When Columbia University’s Multicultural Affairs Advisory Board complained a few weeks ago that “many texts in the Western canon [contain] triggering and offensive material that marginalizes student identities,” I thought of China, whose education minister vowed to ban “textbooks promoting Western values” earlier this year.
The rise of intolerance on campus and beyond makes a new book by columnist and television commentator Kirsten Powers a must-read. If you do not yet believe that American higher education is smothered in intolerance of diverse ideas, read The Silencing: How the Left is Killing Free Speech. Authoritarian nations like China might be expected to shut down any prospect of a free exchange of ideas, but American students, American professors, and American university presidents all too frequently try to marginalize and ban disfavored words, values, and ideas.
People who don’t follow higher education might be surprised to learn how many colleges have fundamentally restricted free inquiry. It’s common, and it has become so pervasive that honest liberals like Powers are writing books that alert us to the danger. The Silencing provides dozens and dozens of examples of “illiberal” leftists who use silencing their opponents as a preferred tactic.
In the higher education sphere, I know how intolerant colleges and universities can be because I worked on several of the cases in Powers’ book when I was defense director and vice president at the Foundation for Individual Rights in Education (FIRE). Take, for instance, the professor who wielded a box cutter against a “free speech wall” at Sam Houston State because someone had written a political statement against President Obama. The police later told the students that they were responsible for provoking the professor’s violence, so they had to censor the wall or take it down.
Or take a lighter example, also from Powers’ book, Yale University’s ban of a quotation from F. Scott Fitzgerald’s This Side of Paradise because there is no room at Yale—at Yale—for the words, “I think of all Harvard men as sissies, like I used to be.”
These cases are from the chapter “Intolerance 101.” They get worse in “Intolerance 201,” which reports that entire Christian student organizations have been banned from one campus after another for requiring that their leaders believe in the groups’ Christian mission. Yet this is not the real reason the groups have been banned, according to FIRE president Greg Lukianoff, who has followed such cases for more than a dozen years. He has seen “college after college…specifically angry at evangelical groups for their position on gay rights” look for ways to keep such groups off campus.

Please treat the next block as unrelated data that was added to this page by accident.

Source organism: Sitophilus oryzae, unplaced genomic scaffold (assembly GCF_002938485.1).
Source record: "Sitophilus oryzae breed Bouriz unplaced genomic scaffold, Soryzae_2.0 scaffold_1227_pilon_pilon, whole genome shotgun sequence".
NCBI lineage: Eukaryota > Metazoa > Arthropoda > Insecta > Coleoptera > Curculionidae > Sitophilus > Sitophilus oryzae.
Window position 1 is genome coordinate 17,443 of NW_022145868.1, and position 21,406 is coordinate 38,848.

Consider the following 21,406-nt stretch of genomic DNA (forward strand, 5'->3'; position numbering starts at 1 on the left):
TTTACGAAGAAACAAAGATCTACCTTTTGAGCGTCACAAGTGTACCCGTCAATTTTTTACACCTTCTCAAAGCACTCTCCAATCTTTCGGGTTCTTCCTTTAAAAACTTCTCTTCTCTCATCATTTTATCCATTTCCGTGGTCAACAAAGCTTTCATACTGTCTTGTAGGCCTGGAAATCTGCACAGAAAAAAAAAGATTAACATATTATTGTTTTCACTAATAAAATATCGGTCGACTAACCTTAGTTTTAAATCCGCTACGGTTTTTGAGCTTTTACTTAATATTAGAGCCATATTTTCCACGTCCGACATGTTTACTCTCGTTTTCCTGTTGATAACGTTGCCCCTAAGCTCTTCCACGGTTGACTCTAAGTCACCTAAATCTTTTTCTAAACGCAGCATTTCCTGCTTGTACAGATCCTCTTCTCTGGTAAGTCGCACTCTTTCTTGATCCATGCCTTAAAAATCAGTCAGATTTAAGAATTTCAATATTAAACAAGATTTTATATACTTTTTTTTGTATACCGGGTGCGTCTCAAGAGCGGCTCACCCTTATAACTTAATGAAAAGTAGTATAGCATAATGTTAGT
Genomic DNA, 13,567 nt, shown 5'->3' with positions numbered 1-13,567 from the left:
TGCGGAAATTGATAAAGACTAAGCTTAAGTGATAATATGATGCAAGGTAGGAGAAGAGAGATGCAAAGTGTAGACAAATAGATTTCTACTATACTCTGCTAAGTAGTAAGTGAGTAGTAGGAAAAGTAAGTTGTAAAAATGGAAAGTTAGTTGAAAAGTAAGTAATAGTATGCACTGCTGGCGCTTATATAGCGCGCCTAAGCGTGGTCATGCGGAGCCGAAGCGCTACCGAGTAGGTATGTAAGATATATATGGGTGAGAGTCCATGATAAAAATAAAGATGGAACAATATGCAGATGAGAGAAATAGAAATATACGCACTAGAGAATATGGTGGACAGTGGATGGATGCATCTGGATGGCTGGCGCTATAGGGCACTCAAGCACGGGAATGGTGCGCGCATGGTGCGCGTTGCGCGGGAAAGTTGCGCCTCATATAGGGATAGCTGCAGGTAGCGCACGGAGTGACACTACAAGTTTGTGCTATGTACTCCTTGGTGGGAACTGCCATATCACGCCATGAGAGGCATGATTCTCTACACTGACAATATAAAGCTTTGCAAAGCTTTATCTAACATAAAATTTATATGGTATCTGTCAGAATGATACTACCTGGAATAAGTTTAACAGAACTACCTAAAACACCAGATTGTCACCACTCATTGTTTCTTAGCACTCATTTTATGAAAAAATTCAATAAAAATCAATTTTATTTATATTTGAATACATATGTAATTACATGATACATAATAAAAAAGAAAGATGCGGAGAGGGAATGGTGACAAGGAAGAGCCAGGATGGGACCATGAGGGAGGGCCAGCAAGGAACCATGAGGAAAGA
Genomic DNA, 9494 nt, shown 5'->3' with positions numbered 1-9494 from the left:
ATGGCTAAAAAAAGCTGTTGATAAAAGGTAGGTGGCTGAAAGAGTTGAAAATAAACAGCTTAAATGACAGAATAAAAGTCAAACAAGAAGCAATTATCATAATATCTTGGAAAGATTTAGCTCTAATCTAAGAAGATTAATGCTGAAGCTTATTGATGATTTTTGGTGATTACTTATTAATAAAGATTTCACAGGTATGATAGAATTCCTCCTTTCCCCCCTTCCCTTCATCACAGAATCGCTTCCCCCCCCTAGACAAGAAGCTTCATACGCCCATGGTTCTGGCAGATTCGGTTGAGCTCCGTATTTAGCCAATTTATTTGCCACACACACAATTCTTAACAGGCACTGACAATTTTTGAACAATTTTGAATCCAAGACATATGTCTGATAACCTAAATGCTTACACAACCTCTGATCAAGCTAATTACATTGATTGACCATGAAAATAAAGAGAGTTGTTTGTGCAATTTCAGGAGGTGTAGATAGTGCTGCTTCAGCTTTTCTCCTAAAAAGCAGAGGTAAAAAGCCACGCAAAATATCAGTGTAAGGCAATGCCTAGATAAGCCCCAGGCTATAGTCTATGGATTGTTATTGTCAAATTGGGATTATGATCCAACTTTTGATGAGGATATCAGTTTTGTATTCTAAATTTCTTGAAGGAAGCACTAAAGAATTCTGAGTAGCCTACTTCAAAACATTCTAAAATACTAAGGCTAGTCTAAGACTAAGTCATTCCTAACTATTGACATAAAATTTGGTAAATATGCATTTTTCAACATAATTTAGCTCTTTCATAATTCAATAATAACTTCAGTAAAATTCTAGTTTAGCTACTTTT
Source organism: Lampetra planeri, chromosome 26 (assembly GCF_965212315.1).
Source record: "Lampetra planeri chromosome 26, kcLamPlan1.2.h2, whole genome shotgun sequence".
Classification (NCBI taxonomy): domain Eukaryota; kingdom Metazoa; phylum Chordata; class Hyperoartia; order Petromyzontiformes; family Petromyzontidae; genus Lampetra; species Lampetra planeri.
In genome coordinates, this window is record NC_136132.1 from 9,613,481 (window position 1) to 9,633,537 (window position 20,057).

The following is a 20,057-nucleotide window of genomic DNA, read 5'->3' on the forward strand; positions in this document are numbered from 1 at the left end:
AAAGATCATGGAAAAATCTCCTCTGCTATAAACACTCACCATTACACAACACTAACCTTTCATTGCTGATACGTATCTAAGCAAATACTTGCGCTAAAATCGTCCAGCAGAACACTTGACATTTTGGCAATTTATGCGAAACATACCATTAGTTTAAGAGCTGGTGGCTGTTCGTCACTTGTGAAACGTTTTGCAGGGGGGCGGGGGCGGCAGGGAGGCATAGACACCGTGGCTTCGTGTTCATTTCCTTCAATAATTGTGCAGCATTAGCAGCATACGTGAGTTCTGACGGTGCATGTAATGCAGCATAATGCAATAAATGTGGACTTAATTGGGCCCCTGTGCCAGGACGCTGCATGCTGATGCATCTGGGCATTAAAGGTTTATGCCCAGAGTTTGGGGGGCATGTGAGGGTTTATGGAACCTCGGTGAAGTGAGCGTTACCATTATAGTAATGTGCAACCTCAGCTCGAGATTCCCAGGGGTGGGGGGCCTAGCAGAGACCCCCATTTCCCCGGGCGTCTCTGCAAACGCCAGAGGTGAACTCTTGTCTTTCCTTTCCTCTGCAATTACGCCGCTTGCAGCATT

Most colleges do promise and claim to encourage toleration. Yale alerts students that back before they were born, in 1975, Yale’s Woodward Report explained that intellectual advances require freedom to “think the unthinkable, discuss the unmentionable, and challenge the unchallengeable.”
The exercise of this freedom is inherently unsettling. Nevertheless, Yale College tells its freshmen, “When you encounter people who think differently than you do, you will be expected to honor their free expression, even when what they have to say seems wrong or offensive to you.”
The principle is wonderful: free expression deserves honor, especially on a college campus. Like Yale, most private colleges promise to tolerate the widest diversity of ideas. They voluntarily offer the same level of speech protection that the First Amendment requires of public colleges. They have faculty handbooks that promise academic freedom. They claim to be in the business of advancing knowledge, correcting rather than reproducing the superstitions, taboos, errors, and biases of the campus culture.
Yet, time after time, when the most intolerant sector of the campus rises in solidarity as a mob to declare “no room on our campus” for ideas deemed beyond civil comprehension, or for speakers they see as representing unacceptable minority views, college administrators lose their courage. Many faculty members also lose their courage and remain silent.